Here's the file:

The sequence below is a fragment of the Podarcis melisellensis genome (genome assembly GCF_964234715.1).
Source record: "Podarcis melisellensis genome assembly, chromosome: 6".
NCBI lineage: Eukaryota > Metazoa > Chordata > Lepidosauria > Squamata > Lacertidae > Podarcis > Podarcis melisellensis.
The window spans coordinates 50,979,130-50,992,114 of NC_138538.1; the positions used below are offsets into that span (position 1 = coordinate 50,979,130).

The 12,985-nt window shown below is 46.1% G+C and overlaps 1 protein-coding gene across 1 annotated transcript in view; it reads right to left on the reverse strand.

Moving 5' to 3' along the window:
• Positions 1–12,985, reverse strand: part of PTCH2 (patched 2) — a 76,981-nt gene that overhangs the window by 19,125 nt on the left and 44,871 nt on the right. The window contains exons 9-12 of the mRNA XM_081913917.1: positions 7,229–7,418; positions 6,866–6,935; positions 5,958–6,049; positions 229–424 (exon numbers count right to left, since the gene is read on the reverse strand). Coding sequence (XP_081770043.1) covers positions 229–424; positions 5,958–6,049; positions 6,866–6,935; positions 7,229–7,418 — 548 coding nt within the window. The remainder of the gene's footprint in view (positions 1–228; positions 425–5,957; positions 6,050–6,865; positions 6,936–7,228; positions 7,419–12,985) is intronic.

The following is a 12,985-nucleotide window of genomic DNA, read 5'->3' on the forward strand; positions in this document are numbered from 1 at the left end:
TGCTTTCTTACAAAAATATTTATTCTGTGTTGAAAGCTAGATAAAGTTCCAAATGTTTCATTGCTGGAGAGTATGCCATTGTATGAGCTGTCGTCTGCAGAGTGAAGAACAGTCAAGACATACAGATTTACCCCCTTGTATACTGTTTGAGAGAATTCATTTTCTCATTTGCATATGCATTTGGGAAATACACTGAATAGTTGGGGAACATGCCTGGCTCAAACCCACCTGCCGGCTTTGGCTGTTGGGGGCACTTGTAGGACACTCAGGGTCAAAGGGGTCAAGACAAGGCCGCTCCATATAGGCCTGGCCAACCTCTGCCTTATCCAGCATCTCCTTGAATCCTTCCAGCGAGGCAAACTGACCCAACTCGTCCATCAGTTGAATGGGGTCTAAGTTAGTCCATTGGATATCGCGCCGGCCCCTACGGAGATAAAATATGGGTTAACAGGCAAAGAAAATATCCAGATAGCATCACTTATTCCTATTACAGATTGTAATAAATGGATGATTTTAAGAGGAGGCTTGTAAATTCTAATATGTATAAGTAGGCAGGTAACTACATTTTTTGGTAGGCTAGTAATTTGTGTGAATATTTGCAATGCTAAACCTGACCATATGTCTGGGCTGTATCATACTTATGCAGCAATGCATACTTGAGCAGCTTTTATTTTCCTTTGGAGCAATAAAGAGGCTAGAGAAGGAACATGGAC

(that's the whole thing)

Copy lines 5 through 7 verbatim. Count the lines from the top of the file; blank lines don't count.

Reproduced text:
The 12,985-nt window shown below is 46.1% G+C and overlaps 1 protein-coding gene across 1 annotated transcript in view; it reads right to left on the reverse strand.

Moving 5' to 3' along the window:
• Positions 1–12,985, reverse strand: part of PTCH2 (patched 2) — a 76,981-nt gene that overhangs the window by 19,125 nt on the left and 44,871 nt on the right. The window contains exons 9-12 of the mRNA XM_081913917.1: positions 7,229–7,418; positions 6,866–6,935; positions 5,958–6,049; positions 229–424 (exon numbers count right to left, since the gene is read on the reverse strand). Coding sequence (XP_081770043.1) covers positions 229–424; positions 5,958–6,049; positions 6,866–6,935; positions 7,229–7,418 — 548 coding nt within the window. The remainder of the gene's footprint in view (positions 1–228; positions 425–5,957; positions 6,050–6,865; positions 6,936–7,228; positions 7,419–12,985) is intronic.